At the recent DICE conference which just took place in Las Vegas, David Cage gave a speech which outlined nine points supporting his message that "the industry needs to grow up."
Predictably, his comments angered many people and I've been seeing comments across the gaming spectrum disagreeing with him or trying to prove him wrong in various ways. The most recent was this piece from sharp writer @EthanGach, blogging over at IGN.
Gach raises a good point in that there are certainly people within the indie/small gaming sphere creating the types of experiences that Cage suggests we're lacking, but holding up these projects as proof is missing the point of what Cage is saying. The way I see it, it's a matter of perspective.
To players like Gach, myself, or anyone who pays even half attention to the indie scene, I have no doubt that a long list of titles could be given that show hope for the games industry. However, when viewed from outside (and please forgive the term) hardcore circles, those titles might as well not exist.
To people at large in the world, or who don't play games on a regular basis, their conception of what games are is quite a bit different than the conception held by those of us who play them daily, blog about them, or review them.
When at work or at social events, I can recall several conversations where fellow parents were coming to me as "that guy who makes games" (sic) and seeking my advice whether Game X or Game Y was "safe" for kids to play, or what I thought about the current level of violence in video games. In almost every instance, the person asking me spoke about games as something dangerous, or as something that was bad for their children despite having no current personal experience themselves to base an opinion on.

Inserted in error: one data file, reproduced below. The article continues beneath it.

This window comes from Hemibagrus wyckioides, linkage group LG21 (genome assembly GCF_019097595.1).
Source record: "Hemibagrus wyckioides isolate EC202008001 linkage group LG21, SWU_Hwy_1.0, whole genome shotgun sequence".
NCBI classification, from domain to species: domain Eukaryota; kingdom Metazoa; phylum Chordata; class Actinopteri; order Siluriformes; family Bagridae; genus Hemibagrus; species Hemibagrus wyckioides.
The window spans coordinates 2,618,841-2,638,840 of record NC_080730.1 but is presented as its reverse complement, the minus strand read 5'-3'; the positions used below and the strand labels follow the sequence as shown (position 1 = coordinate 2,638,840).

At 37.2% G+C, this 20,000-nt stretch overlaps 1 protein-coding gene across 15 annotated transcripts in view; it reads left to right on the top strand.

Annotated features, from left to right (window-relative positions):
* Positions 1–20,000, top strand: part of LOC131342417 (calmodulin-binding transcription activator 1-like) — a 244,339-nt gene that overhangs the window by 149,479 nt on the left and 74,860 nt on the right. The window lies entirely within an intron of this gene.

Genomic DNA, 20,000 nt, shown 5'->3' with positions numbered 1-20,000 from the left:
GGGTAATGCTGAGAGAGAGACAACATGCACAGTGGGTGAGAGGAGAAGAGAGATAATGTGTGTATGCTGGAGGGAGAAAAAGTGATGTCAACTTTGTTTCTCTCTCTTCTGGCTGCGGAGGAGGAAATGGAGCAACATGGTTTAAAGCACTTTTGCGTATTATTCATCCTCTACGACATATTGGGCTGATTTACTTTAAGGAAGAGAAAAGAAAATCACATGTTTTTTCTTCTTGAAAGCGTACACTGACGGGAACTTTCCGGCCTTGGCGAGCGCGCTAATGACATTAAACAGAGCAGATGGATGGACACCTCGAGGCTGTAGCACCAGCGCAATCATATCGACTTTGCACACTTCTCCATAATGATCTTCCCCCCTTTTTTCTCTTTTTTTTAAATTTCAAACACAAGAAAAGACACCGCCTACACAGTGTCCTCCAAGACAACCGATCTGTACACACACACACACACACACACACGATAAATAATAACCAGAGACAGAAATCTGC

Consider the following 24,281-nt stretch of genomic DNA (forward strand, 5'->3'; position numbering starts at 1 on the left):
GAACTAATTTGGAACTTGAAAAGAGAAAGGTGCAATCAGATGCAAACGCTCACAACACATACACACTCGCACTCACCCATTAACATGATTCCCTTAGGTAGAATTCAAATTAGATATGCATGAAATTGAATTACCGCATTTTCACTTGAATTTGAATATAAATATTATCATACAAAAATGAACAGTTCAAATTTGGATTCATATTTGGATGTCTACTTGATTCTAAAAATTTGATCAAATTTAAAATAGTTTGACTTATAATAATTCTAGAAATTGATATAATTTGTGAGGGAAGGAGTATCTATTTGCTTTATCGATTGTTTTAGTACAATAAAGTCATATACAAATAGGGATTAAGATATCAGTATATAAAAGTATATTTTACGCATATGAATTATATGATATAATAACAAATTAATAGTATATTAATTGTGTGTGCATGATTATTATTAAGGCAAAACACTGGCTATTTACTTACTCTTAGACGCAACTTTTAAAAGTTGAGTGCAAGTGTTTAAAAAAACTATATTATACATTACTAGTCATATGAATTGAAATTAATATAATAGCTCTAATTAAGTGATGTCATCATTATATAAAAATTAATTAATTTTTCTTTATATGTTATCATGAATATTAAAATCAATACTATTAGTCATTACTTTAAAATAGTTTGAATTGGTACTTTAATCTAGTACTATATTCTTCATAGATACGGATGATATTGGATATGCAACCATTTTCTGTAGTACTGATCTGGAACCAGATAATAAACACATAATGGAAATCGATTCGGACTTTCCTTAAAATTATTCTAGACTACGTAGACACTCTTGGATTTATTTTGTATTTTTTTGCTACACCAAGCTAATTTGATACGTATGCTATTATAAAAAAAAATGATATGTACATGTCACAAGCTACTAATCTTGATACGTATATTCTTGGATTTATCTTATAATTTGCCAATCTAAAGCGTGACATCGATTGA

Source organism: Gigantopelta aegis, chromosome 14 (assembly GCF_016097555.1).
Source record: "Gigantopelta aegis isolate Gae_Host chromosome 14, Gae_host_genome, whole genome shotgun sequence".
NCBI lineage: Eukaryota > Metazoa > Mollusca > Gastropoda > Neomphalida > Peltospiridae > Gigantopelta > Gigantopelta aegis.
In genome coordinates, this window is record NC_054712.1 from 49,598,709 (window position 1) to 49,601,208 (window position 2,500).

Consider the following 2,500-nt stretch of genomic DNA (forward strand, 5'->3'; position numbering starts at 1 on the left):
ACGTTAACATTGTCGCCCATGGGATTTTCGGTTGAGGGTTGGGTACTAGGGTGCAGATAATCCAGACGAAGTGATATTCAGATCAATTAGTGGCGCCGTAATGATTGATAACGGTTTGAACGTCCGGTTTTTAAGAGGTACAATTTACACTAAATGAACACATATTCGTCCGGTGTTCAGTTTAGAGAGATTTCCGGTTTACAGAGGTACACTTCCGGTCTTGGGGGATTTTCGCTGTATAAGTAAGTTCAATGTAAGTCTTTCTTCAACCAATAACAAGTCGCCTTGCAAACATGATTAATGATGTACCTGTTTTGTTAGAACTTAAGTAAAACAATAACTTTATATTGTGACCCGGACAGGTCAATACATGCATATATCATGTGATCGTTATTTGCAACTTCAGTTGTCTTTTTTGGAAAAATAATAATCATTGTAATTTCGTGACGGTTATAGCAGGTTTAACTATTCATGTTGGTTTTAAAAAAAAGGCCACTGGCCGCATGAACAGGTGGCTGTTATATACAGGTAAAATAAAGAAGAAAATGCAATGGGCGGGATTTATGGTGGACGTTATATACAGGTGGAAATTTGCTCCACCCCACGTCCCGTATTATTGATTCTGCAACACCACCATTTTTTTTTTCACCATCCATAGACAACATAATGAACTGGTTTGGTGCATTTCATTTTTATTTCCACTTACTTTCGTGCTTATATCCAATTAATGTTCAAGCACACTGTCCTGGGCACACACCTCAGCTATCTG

Just to make sure that was still the case, I decided to do a little non-scientific research and asked several people who were not gamers what they thought of the industry. The friendliest response I got was something along the lines of "I don't know what those games are about, but my kids spend way too much time playing them" to "they're really violent and have too much sex." This latter theme was more popular, and it proves Cage's point—despite the existence of titles like Journey, Dear Esther, The Unfinished Swan, To The Moon, and many others, these experiences are utterly unknown to the outside world.
When asked to give detail about the perceived sex and violence as viewed by these non-gamers, the most common example given was Grand Theft Auto. Every single person mentioned that the player "gets points" for "killing cops," "beating up hookers" or "having sex." In their minds, these were the main functions of gameplay in that title—and please note, no one had any knowledge of the difference between GTA3, Vice City, San Andreas, or GTA4, or that those titles existed. All they knew of was some persistent, generalized and monolithic version of Rockstar's biggest franchise.